July 19, 2023
By Lilian White, M.D.
The patient’s red eyes were the first thing I noticed. They were too red. “Yet another case of pink eye!” the nurse quipped before I knocked on the clinic door. It had been a rough season for conjunctivitis in our little urgent care, but these eyes were different — full of tears and pain. My clinical ears perked up to listen to her story.
Alejandra was 7 years old with beautiful, dark brown hair and even darker eyes. Her mother, who only spoke Spanish, and the patient’s slightly older brother accompanied her. Alejandra spoke some English, but she deferred most of the history to her mother due to pain and her age. Our conversation, which involved using a translator on the phone, felt repetitive and circuitous until finally a story began to form.
She had been an otherwise healthy child. About a week earlier, she had developed rhinorrhea and a mildly productive cough, which her mother attributed to cold. A few days into her symptoms, she developed some redness and a little bit of drainage from her eyes. Being concerned for a bacterial infection, they presented to the emergency room for care. After waiting for several hours there, she was examined and given ciprofloxacin drops for a diagnosis of bacterial conjunctivitis. Shortly after, her eyes became redder and painful, and she developed photophobia. She denied any fevers, periorbital edema or vision changes.
During my own exam of her eyes, I couldn’t detect drainage, but I winced with her as her eyes profusely watered against the light I shone to check her pupils. Her conjunctiva was injected diffusely. No hand or feet swelling. No rash, no mucositis. Her vision was 20/20.
I was concerned for her. Being only a few months into working at the urgent care during my third year of residency, I excused myself from the room to turn where I usually do in uncertain clinical situations — a more experienced physician and an American Family Physician article. Given the prevalence of conjunctivitis, I had reviewed the condition multiple times in the prior weeks, but somehow seeing the algorithm and evidence in front of me had a way of grounding my thoughts.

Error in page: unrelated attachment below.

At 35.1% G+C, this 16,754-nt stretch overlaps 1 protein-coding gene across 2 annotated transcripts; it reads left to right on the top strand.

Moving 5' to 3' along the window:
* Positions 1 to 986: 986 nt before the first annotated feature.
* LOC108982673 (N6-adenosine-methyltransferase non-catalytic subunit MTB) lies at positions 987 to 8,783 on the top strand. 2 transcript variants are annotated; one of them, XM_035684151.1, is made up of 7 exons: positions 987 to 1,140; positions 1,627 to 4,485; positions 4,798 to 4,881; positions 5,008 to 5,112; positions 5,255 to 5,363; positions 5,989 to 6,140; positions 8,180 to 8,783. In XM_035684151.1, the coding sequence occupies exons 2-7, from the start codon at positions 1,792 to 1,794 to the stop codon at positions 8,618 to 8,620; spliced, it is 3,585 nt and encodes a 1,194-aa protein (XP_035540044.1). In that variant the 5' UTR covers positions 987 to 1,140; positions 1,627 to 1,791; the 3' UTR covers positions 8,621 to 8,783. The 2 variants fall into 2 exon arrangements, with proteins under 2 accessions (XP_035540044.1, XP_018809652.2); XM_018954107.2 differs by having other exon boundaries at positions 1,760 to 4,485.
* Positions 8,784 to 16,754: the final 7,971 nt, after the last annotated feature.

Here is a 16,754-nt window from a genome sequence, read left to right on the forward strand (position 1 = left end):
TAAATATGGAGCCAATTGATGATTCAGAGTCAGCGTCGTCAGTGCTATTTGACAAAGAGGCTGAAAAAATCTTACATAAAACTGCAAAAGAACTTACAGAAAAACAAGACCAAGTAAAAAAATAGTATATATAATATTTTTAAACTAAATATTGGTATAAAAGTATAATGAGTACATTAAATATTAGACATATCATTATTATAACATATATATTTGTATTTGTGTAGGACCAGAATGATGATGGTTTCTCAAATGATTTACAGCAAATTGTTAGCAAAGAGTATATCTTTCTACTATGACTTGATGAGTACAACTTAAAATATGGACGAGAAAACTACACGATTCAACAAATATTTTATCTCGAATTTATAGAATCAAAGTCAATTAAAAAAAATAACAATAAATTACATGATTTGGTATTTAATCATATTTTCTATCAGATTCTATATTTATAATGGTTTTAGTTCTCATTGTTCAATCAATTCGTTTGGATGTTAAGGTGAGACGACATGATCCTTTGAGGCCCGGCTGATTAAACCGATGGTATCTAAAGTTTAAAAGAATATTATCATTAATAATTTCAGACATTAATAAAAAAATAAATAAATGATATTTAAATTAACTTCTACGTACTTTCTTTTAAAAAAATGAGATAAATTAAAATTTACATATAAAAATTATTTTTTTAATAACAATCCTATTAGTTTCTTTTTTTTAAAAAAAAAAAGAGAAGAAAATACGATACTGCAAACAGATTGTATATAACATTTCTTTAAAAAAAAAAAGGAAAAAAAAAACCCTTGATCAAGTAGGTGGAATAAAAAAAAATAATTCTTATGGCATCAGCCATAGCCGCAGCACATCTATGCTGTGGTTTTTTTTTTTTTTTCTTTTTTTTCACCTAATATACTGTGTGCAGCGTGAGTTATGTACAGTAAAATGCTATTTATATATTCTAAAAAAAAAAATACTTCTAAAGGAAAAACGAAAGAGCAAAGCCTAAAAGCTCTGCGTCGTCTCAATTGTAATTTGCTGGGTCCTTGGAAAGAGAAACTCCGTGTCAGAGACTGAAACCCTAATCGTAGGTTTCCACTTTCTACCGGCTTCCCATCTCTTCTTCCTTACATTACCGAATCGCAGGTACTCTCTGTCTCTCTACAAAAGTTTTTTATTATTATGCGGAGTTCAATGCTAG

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I traced Alejandra’s story and the exam again in my mind: Her mild conjunctivitis in the setting of upper respiratory symptoms was consistent with what was likely viral conjunctivitis. Her photophobia and pain now were likely secondary to keratitis from a reaction from the eye drops given the timing. I ran my thoughts by my mentor to be on the safe side. I ultimately recommended she stop the drops and continue supportive care until an urgent ophthalmology appointment the following day.
That night, I reflected on this sweet girl and how easily it could have been for me as the clinician in the emergency room, writing the prescription for ciprofloxacin drops.
And while antibiotic drops for infectious conjunctivitis in children may still have benefits, being able to ground my assessment of viral conjunctivitis and feel comfortable and confident recommending she stop antibiotics by referencing the AFP article and my mentor was incredibly reassuring.
I felt a sense of gratitude for algorithms and evidence-based practice — in the context of clinical judgment — to best care for patients. It’s not possible to know it all. I have a responsibility as a physician to be knowledgeable, but when I don’t feel confident in my judgment, I must have the humility to admit it and seek out references and others who do. I’ve relied heavily on AFP articles primarily as a point-of-care reference. The Strength of Recommendations Tables guide how strongly (or not) I emphasize certain recommendations, and I’ve often found myself sighing in relief when I find just the right algorithm to guide my practice. The uniquely family medicine perspective of the journal also aligns with the patient-centered approach to care I strive for — which makes AFP stand out among references for me.
A few days after our visit, I pulled up Alejandra’s chart. The ophthalmologist determined she had a case of bilateral global scleritis from the ciprofloxacin drops. Alejandra quickly improved with steroid drops and without any impact on her vision. I breathed a sigh of relief. This is the power of evidence-based medicine.
Lilian White, M.D., is a recent graduate of the family medicine residency program at Cleveland Clinic and a former resident representative of the American Family Physician Editorial Board. She plans to start a direct primary care practice, Empowered Health, this fall in Cleveland.